Nikki Hoier is an alumna that holds not one, but three degrees from Florida Tech, including an M.S. in engineering management and a M.S. and Ed.S in science education. She is currently the STEM Education Specialist for the Center for the Advancement of Science in Space (CASIS). Through her work, she is building K-12 citizen science programs utilizing the International Space Station as a learning platform.
Tell me a little bit about yourself. What are you passionate about?
I love to learn. I love the ocean and have been putting artificial reefs offshore Sebastian Inlet since 1998, using old cement railroad ties. Sustainable development is my passion and teaching kids how to do things themselves has always been a passion. Repurposing things into something useful or something artistic.
I love Space. The unknown. I now work for CASIS, Center for the Advancement of Science in Space. I am part of the STEM team and we promote Science and Engineering, using the ISS National Lab as our platform for research. It is our gateway to deep space! Research in Microgravity (no gravity) has great promise for the betterment of life on earth. We get kids involved in research projects and some of our teams’ projects get to fly in Space! Life is awesome. I get to experience the joy kids experience—that means girls and boys…..yes GIRLS!! When they learn how totally cool the art of science and engineering is.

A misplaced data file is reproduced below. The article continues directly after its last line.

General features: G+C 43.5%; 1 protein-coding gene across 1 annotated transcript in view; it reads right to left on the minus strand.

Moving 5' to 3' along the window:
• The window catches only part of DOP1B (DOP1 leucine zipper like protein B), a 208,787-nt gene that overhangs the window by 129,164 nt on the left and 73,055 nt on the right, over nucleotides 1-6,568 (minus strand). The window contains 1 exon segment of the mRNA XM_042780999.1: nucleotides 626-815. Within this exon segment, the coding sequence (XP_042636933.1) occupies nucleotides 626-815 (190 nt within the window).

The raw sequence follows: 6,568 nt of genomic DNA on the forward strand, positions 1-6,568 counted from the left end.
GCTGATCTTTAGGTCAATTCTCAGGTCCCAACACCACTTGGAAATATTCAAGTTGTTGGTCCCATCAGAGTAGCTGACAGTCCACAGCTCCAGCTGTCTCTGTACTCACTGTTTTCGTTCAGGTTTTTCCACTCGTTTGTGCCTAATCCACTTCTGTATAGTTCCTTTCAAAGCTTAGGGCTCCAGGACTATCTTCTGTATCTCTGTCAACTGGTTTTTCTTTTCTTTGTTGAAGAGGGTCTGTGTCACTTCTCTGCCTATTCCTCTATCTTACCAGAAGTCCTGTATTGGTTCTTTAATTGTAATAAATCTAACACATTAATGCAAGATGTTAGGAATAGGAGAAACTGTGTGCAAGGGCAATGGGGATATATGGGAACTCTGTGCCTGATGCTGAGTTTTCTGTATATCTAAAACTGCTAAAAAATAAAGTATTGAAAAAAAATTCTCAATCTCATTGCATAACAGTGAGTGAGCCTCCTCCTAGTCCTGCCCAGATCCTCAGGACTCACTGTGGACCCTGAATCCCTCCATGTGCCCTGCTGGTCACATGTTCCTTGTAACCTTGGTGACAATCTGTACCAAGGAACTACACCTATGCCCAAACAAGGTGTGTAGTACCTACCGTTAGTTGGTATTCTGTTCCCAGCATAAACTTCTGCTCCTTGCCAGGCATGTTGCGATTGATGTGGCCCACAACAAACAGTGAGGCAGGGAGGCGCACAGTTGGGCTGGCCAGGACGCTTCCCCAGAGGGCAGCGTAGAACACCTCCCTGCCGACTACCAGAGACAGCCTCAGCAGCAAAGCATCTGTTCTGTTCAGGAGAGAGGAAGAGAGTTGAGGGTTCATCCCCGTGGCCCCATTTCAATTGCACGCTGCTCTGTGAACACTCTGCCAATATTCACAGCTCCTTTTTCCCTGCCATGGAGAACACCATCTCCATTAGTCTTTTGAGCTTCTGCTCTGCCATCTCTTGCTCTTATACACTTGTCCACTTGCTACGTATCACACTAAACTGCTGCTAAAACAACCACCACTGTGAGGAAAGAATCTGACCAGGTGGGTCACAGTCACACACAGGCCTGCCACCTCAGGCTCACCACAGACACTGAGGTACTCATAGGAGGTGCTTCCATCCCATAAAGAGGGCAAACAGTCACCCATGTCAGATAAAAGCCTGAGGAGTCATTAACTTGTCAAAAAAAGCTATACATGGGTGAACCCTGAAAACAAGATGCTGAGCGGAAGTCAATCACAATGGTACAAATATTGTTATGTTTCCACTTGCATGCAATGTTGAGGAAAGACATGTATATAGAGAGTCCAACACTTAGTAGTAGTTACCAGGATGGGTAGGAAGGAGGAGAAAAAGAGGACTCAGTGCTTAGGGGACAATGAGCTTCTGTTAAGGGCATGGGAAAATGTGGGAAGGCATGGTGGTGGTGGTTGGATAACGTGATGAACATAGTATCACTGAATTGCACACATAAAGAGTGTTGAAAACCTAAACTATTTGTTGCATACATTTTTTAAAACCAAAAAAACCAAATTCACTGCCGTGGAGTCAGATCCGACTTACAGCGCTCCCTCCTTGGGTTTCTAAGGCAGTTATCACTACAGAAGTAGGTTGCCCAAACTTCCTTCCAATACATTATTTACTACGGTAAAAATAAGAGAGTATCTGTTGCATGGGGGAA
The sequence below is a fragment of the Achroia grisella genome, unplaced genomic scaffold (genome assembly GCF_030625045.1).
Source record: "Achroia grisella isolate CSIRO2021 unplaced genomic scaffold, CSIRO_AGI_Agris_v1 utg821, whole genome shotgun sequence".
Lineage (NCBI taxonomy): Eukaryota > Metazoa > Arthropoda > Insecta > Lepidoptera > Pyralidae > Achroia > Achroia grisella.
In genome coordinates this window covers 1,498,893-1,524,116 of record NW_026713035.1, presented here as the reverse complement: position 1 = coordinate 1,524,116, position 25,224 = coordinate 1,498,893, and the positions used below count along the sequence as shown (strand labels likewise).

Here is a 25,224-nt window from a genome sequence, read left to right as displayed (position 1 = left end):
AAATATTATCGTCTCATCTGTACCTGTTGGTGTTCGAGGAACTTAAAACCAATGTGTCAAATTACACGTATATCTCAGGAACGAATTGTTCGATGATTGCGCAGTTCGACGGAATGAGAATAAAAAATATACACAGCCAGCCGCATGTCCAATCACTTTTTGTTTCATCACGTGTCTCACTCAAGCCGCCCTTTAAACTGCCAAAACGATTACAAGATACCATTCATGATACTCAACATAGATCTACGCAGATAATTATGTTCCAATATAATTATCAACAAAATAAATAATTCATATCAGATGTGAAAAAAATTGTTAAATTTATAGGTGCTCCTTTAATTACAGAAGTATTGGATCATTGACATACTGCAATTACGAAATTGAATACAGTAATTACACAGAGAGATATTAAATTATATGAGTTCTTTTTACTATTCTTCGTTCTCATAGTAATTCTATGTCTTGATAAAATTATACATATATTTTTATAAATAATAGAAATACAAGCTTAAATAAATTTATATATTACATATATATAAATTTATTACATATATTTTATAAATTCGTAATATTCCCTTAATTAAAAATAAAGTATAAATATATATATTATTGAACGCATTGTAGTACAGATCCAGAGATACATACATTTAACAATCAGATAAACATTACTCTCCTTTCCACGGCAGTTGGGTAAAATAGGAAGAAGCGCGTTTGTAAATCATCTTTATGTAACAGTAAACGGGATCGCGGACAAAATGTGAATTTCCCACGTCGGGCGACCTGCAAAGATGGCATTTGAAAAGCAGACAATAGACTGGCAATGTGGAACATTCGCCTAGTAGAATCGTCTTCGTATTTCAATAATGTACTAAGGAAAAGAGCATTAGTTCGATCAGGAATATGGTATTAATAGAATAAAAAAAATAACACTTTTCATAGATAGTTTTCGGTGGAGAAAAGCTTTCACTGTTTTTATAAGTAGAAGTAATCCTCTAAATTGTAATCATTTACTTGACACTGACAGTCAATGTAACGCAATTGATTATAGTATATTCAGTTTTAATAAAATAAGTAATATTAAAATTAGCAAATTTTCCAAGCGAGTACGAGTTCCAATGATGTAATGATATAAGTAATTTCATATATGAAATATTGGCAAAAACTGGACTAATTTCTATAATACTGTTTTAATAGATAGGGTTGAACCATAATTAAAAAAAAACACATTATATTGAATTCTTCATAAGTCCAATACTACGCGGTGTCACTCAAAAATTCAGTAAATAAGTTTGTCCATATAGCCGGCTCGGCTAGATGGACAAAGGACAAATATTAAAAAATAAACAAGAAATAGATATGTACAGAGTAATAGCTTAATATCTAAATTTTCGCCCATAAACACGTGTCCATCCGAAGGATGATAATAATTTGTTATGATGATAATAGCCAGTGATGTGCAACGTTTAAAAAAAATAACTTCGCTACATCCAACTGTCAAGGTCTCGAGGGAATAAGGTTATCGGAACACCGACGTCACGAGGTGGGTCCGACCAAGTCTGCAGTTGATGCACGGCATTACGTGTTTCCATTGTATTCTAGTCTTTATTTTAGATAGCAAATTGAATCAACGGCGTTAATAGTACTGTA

What inspired you to pursue a STEM education and career?
It was a natural progression. I studied Art first, then English in grad school, then a Masters in Science Ed., then an Ed.S in Science Ed. Using my artificial reefs as my study focus, then 10 years of research that involved a lot of FIT students and a lot of diving, then an M.S. in Engineering Management. Now it is Space. Mars or Bust!
What do think are some of the most shared/common challenges women in STEM fields encounter?
Women are just as smart as men and well-suited for details. Women also have patience…….a lot of it.
Women still face male dominated science and engineering fields—attitudes and lower pay. I say put your head down and keep swimming. Every successful woman is one more step forward for equality.
How have you overcome obstacles/challenges as a woman in STEM?
The best way to overcome anything is to do your best and live well. Never give up. Just keep going forward against all odds.
Knowing what you know now, what advice you would give your younger self?
Trust my inner self earlier. If a little voice is telling you something, listen to it! You gain wisdom in many ways.
What one takeaway would you want to impart on a young woman thinking of pursuing an education/career in STEM?
I would say DO IT!! It is awesome and it is wonderful! The more you learn the more you realize you do not know!
What is an aspect of being a woman in STEM you were surprised to discover?
The field is finally growing and the women you meet in STEM are wonderful!
I think the STEAM movement is very important. Art is the universal language of culture. Art is the glue that brings science and engineering together.